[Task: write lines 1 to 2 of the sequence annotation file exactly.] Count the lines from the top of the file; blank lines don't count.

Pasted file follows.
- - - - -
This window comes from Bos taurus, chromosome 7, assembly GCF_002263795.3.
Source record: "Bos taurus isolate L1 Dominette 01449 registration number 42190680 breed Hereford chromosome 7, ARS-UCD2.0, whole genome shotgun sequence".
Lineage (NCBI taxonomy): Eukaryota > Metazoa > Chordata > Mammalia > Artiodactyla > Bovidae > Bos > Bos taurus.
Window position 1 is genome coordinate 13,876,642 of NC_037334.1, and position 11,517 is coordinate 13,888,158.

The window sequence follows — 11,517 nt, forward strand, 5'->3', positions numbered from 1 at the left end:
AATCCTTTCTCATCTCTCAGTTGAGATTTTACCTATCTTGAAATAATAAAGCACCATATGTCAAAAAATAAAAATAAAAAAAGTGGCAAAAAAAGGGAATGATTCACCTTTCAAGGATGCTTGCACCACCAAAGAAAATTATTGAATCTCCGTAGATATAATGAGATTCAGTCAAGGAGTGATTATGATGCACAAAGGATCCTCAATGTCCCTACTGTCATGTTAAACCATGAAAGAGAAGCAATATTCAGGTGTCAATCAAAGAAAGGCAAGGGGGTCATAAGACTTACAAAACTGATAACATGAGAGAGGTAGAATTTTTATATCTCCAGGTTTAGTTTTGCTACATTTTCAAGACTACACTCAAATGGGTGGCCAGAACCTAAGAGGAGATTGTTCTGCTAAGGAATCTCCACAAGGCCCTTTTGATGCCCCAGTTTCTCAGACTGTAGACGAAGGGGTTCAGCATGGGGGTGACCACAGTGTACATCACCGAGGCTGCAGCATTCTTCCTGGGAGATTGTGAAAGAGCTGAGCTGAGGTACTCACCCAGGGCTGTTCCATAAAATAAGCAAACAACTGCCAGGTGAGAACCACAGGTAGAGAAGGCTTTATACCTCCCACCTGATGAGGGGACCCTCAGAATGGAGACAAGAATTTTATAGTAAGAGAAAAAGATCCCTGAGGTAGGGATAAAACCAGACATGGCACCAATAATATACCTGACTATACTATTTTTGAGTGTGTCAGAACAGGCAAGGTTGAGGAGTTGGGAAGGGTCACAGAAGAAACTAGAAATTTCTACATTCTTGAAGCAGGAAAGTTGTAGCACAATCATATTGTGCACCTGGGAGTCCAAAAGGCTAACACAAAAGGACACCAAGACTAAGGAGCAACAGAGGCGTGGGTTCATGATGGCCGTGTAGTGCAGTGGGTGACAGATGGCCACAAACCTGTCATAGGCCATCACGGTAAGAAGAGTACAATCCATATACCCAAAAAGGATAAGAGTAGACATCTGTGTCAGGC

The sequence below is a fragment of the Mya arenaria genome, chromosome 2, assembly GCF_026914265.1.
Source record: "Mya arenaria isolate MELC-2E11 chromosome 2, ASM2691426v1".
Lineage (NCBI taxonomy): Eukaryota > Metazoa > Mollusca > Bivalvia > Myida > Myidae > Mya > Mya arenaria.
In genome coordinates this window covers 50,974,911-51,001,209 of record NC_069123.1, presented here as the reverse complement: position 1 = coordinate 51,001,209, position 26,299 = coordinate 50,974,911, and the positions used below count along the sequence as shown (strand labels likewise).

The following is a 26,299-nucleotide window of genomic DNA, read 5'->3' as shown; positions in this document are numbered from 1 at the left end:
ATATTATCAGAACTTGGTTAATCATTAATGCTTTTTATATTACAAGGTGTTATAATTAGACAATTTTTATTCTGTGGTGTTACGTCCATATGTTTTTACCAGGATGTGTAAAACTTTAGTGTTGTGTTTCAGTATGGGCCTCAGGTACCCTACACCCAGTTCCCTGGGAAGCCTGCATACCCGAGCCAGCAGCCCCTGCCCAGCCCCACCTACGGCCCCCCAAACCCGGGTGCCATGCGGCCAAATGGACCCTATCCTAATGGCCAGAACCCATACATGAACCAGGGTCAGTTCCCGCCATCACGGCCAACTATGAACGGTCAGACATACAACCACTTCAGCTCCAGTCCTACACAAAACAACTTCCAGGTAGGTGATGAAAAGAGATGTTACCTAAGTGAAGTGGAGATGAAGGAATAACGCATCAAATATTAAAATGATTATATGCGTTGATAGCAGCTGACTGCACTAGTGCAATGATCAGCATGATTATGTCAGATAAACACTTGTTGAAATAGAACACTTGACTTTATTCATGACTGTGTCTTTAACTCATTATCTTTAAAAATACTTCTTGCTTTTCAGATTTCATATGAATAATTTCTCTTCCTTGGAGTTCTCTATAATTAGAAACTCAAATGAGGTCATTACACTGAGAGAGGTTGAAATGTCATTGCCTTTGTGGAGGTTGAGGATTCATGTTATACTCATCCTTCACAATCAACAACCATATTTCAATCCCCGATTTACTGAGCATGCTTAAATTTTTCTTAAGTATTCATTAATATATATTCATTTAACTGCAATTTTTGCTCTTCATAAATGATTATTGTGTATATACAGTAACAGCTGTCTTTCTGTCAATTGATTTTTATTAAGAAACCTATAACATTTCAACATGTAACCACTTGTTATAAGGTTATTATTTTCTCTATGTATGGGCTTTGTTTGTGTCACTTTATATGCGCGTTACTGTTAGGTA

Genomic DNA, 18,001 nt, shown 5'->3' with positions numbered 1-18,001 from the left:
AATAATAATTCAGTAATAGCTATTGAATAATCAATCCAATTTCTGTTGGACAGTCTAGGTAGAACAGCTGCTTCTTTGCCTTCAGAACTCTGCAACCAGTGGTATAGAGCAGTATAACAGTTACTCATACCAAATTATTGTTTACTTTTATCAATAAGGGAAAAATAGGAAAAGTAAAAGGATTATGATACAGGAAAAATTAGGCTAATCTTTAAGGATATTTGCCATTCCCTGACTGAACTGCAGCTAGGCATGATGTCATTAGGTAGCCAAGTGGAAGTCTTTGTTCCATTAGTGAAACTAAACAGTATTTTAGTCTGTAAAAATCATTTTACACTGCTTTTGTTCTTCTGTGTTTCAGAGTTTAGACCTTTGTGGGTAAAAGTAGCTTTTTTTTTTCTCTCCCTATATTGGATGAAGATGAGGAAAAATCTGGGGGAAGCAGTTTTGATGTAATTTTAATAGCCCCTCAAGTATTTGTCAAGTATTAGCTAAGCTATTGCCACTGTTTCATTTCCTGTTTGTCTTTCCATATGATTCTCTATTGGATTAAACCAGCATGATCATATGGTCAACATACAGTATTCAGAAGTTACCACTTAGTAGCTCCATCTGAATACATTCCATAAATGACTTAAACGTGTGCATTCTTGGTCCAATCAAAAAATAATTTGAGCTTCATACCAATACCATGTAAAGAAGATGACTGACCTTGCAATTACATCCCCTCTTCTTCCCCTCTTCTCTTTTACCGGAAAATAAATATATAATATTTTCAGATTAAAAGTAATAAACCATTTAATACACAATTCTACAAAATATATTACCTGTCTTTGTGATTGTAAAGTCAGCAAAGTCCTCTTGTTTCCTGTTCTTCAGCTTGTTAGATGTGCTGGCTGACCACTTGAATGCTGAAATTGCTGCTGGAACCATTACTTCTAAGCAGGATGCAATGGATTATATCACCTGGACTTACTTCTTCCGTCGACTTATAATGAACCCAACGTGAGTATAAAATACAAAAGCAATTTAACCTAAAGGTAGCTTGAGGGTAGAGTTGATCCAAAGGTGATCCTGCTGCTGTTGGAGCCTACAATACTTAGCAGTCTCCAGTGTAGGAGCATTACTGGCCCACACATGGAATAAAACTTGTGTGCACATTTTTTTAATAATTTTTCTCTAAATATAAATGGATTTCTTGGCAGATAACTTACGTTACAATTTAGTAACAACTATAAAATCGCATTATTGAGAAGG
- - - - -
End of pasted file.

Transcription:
This window comes from Bos taurus, chromosome 7, assembly GCF_002263795.3.
Source record: "Bos taurus isolate L1 Dominette 01449 registration number 42190680 breed Hereford chromosome 7, ARS-UCD2.0, whole genome shotgun sequence".